Back in 2014, you couldn't open social media without seeing the viral Ice Bucket Challenge campaign, which aimed to raise money and awareness for amyotrophic lateral sclerosis. It was successful on both fronts — far more people know the condition exists, and it raised so much money (around $200 million) that it has already resulted in medical breakthroughs.
Stephen Hawking, the world-renowned physicist who recently died at the age of 76, was one of the most famous people with ALS — another, of course, being baseball player Lou Gehrig, whose name is synonymous with the condition.
According to the Mayo Clinic, ALS is a progressive neurological disease that slowly causes nerve cells to break down and die, eventually causing disability because of severe weakening of muscles. While it typically starts out affecting movement of limbs, over time it makes it difficult and later impossible to eat, speak or breathe.
Thankfully, ALS typically does not impact a person's ability to think, as was clearly the case with Hawking, who made countless scientific contributions as the condition advanced.
An estimated 20,000 to 30,000 people have ALS in the United States, with around 5,000 new cases diagnosed every year according to the Centers for Disease Control.
Like many conditions, the early signs and symptoms of ALS include many seemingly normal and harmless effects, like frequently tripping and falling, hand weakness or clumsiness and muscle cramps and twitching in your arms and shoulders. However, there are other symptoms you are less likely to experience in your everyday life, including difficulty walking or doing your normal daily activities; weakness in your leg, feet or ankles; slurred speech or trouble swallowing; and difficulty holding your head up or keeping good posture.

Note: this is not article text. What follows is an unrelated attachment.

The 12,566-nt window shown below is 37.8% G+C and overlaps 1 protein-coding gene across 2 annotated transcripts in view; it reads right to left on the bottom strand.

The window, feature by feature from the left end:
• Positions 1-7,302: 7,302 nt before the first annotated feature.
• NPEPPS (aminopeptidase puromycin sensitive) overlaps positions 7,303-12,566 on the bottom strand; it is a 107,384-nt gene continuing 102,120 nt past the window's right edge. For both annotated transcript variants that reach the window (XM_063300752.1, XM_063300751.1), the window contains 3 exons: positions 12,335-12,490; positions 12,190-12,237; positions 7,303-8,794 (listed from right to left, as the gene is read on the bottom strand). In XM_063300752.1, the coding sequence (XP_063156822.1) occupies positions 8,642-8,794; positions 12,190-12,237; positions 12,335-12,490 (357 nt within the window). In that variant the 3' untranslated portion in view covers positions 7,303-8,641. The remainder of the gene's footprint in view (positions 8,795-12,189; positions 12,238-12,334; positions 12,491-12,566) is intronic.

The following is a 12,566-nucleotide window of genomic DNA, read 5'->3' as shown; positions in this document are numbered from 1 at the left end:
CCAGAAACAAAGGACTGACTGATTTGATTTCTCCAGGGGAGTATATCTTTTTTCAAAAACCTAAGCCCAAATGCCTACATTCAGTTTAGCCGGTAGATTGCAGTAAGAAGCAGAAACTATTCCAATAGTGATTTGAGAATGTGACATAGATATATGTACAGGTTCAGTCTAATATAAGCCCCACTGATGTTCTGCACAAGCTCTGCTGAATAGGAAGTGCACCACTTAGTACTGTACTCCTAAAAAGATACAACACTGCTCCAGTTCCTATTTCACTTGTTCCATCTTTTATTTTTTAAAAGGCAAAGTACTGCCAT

Scientists are still in the process of figuring out the causes of ALS but at this point know that between 5 and 10 percent of cases are hereditary according to the Mayo Clinic. Unfortunately, there is also no known cure.
There are certain risk factors that can increase a person's chances of getting ALS. They include age (it is most common in people between the ages of 40 and 60) as well as environmental factors like smoking, exposure to harmful toxins (though more research is needed to determine specific substances) and military service (though no specific reason for this has been pinpointed yet).
And despite the fact that some of the most well-known people with ALS are men, the condition is actually more common in women prior to the age of 65 (after that point, the diagnostic rate evens out). Furthermore, smoking appears to be more of a trigger for ALS in women, especially after menopause.
Most people tend to live between two and five years after symptoms develop, which makes the fact that Hawking lived with ALS for more than 50 years even more remarkable.
Because the early signs and symptoms can look like other neurological conditions, ALS can be difficult to diagnose, so doctors tend to run a battery of tests in order to rule out the other diseases. These tests can include MRI, spinal taps, blood and urine tests, a muscle biopsy, a nerve conduction study or an electromyogram.
As mentioned above, there is no cure for ALS, but there are treatments that can help slow down the progression of the nerve damage and make the person more comfortable and may help improve their quality of life.
And you'll see personalized content just for you whenever you click the My Feed .
SheKnows is making some changes!